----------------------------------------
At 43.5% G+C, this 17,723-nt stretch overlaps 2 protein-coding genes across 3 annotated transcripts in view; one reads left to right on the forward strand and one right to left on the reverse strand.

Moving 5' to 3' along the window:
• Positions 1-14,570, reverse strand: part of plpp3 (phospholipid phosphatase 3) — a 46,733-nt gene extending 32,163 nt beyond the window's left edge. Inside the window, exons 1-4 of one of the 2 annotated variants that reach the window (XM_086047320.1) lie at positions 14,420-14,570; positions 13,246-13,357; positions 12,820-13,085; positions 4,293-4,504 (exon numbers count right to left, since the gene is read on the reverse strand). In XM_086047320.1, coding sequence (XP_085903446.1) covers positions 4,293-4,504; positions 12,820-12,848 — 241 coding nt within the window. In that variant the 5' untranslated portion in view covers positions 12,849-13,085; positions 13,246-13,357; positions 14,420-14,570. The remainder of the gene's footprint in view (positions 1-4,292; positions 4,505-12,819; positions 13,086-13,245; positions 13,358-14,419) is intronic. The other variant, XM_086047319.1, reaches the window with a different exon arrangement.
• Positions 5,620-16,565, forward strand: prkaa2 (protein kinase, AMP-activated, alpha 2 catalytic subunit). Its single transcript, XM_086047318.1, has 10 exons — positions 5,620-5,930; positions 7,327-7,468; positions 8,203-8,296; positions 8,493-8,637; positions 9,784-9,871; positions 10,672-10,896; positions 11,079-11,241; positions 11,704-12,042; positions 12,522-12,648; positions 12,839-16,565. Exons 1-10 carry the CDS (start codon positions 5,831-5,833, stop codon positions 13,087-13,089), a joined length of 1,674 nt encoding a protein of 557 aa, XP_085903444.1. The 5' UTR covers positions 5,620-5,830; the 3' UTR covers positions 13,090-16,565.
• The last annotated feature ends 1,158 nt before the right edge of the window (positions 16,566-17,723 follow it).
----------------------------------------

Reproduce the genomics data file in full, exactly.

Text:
At 43.5% G+C, this 17,723-nt stretch overlaps 2 protein-coding genes across 3 annotated transcripts in view; one reads left to right on the forward strand and one right to left on the reverse strand.

Moving 5' to 3' along the window:
• Positions 1-14,570, reverse strand: part of plpp3 (phospholipid phosphatase 3) — a 46,733-nt gene extending 32,163 nt beyond the window's left edge. Inside the window, exons 1-4 of one of the 2 annotated variants that reach the window (XM_086047320.1) lie at positions 14,420-14,570; positions 13,246-13,357; positions 12,820-13,085; positions 4,293-4,504 (exon numbers count right to left, since the gene is read on the reverse strand). In XM_086047320.1, coding sequence (XP_085903446.1) covers positions 4,293-4,504; positions 12,820-12,848 — 241 coding nt within the window. In that variant the 5' untranslated portion in view covers positions 12,849-13,085; positions 13,246-13,357; positions 14,420-14,570. The remainder of the gene's footprint in view (positions 1-4,292; positions 4,505-12,819; positions 13,086-13,245; positions 13,358-14,419) is intronic. The other variant, XM_086047319.1, reaches the window with a different exon arrangement.
• Positions 5,620-16,565, forward strand: prkaa2 (protein kinase, AMP-activated, alpha 2 catalytic subunit). Its single transcript, XM_086047318.1, has 10 exons — positions 5,620-5,930; positions 7,327-7,468; positions 8,203-8,296; positions 8,493-8,637; positions 9,784-9,871; positions 10,672-10,896; positions 11,079-11,241; positions 11,704-12,042; positions 12,522-12,648; positions 12,839-16,565. Exons 1-10 carry the CDS (start codon positions 5,831-5,833, stop codon positions 13,087-13,089), a joined length of 1,674 nt encoding a protein of 557 aa, XP_085903444.1. The 5' UTR covers positions 5,620-5,830; the 3' UTR covers positions 13,090-16,565.
• The last annotated feature ends 1,158 nt before the right edge of the window (positions 16,566-17,723 follow it).